Legislation to lower the legal age of gambling in Nevada from 21 to 18 was presented to the state legislature Monday by Assemblyman Jim Wheeler (R-Gardnerville).
Wheeler announced his intention to push for a change to the limit when he submitted a bill draft request (BDR) last July. He said then he believed that “if you’re old enough to serve our country, in foreign lands … you’re old enough to come to Las Vegas or Reno or Lake Tahoe and have a good time.”
That “good time” would not include imbibing adult beverages, however, as the proposed bill makes clear.
Recent changes to the law have allowed Nevada lawmakers to request BDRs early in order to engage in conversation and gauge the appetite for a proposed piece of legislation, and thus Wheeler’s AB 86’s appearance on the docket this week suggests there is support in the legislature.
2008 Proposal Failed
The question of lowering the gambling age was raised in 2008, as the recession ravaged the casino industry in Las Vegas, by a state gaming lawyer during a question and answer session with gaming regulators.
Attorney Tom Smock said that in the tribal casinos of California and Arizona, as well as international gaming destinations, such as Canada, Mexico, Europe and Australia, the legal age to gamble was 18, and that if Nevada were to continue to compete internationally, it should reconsider its stance.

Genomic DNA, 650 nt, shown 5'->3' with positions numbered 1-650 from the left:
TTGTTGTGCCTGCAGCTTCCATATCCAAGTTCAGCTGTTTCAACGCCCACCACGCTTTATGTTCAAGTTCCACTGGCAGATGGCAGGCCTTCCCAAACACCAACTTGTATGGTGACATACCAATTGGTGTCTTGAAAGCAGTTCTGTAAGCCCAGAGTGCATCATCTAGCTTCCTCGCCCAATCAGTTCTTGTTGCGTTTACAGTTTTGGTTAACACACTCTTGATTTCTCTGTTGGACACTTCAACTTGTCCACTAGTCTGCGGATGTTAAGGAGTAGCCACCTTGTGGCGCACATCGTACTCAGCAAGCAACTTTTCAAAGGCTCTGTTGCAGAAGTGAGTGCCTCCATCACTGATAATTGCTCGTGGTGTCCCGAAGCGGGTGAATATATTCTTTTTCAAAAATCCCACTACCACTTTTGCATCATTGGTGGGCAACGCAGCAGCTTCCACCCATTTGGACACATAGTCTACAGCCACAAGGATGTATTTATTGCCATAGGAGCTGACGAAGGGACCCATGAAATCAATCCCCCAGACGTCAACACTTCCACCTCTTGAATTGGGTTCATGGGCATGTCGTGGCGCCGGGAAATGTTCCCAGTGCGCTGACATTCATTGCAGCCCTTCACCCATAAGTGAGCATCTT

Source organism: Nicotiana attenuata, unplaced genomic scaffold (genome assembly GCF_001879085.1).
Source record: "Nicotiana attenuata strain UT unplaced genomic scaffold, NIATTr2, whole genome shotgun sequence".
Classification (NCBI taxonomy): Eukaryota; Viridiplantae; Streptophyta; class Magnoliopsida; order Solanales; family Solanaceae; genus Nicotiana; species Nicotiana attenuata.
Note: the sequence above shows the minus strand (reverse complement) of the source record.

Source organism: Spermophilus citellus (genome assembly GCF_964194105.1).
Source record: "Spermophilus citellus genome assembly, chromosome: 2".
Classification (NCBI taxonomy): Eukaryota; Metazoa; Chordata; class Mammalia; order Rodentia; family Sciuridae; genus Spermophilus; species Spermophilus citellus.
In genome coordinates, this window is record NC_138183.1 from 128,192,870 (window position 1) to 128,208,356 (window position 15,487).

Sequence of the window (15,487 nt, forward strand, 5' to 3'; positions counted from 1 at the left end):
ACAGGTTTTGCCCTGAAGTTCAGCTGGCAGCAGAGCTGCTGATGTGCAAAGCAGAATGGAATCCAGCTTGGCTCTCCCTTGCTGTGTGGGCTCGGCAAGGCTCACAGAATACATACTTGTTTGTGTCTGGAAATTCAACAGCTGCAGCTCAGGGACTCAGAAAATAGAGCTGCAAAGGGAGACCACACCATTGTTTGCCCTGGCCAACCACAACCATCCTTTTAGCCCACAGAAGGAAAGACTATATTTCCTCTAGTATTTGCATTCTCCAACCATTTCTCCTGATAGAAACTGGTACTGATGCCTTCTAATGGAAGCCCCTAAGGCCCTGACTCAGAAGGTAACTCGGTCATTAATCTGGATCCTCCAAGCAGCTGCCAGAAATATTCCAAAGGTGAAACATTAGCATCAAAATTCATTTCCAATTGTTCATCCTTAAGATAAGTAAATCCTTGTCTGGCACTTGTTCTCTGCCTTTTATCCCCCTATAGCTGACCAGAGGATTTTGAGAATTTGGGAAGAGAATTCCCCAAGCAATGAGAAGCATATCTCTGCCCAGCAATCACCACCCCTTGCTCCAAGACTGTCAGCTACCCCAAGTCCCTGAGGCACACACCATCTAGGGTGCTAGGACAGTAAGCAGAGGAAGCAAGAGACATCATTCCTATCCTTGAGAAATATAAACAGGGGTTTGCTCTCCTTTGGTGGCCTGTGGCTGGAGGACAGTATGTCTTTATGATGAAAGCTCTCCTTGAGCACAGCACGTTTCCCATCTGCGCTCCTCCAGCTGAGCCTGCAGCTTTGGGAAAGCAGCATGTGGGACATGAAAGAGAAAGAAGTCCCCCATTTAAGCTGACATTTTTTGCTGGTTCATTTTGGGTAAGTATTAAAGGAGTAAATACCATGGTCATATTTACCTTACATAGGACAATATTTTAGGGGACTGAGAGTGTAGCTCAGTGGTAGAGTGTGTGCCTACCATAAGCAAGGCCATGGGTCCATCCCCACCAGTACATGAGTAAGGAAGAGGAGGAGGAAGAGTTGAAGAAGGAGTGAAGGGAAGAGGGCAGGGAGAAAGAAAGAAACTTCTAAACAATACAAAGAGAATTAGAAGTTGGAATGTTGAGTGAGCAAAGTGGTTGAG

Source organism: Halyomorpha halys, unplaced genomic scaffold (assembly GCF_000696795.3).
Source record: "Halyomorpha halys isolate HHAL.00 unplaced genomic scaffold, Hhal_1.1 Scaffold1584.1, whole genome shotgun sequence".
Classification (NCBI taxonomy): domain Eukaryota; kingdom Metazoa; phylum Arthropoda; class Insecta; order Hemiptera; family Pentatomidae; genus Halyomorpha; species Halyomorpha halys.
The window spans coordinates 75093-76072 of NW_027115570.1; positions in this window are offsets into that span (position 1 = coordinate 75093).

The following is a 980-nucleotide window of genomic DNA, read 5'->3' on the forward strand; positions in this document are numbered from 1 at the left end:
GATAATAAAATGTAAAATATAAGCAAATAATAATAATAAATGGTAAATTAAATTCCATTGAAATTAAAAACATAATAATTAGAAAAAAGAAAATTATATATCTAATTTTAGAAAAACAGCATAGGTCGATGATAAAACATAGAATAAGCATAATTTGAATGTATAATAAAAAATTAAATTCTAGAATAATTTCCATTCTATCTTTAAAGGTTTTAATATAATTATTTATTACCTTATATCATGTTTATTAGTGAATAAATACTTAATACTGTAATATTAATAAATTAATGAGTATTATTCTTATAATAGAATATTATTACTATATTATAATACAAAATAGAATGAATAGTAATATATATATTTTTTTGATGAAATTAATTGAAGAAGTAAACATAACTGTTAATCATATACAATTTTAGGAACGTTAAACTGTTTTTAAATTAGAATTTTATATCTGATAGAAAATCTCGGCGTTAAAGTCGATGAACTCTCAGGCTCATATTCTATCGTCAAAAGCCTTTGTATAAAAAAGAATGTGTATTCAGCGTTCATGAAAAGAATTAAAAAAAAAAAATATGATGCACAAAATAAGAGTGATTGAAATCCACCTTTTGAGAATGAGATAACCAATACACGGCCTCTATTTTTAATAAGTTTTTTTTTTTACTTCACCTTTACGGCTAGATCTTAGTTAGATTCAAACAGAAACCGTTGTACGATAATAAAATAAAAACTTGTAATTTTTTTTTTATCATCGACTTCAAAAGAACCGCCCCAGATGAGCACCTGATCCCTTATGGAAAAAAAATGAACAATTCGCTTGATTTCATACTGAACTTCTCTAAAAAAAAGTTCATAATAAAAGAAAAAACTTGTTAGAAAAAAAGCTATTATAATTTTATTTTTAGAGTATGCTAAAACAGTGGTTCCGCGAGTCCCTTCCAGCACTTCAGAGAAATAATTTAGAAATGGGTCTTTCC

“We ought to look beyond cutting costs and we ought to look at how we can drive additional revenue,” Smock said. “And one way is to increase the player base.”
Regulators promised to give the idea “intense scrutiny” and to take it up with the majority leaders of both houses, but lawmakers quickly dismissed the idea.
Booze Still Out of Bounds
The legal age in Nevada has been 21 ever since the state legalized gambling in 1931. Its Nevada Revised Statuses says that those aged below 21 years shall not “play, be allowed to play, place wagers at, or collect winnings from, whether personally or through an agent, any gambling game, slot machine, race book, sports pool or pari-mutuel operator; loiter, or be permitted to loiter, in or about any room or premises wherein any licensed game, race book, sports pool or pari-mutuel wagering is operated or conducted or be employed as a gaming employee except in a counting room.”
Broadly speaking, Wheeler’s bill crosses out the numbers “21” wherever they appear in existing law and replaces them with “18,” although it also reinforces that anyone under the age of 21 attempting to purchase alcohol in a casino is breaking the law.
“Obviously, an 18-year-old is not allowed to drink in this state,” Wheeler said in July. “So, they would have to check IDs but they’re probably doing that anyway, to make sure they’re of gambling age.”
We’re not so sure about that latter statement, having been in a Nevada casino or 50 ourselves.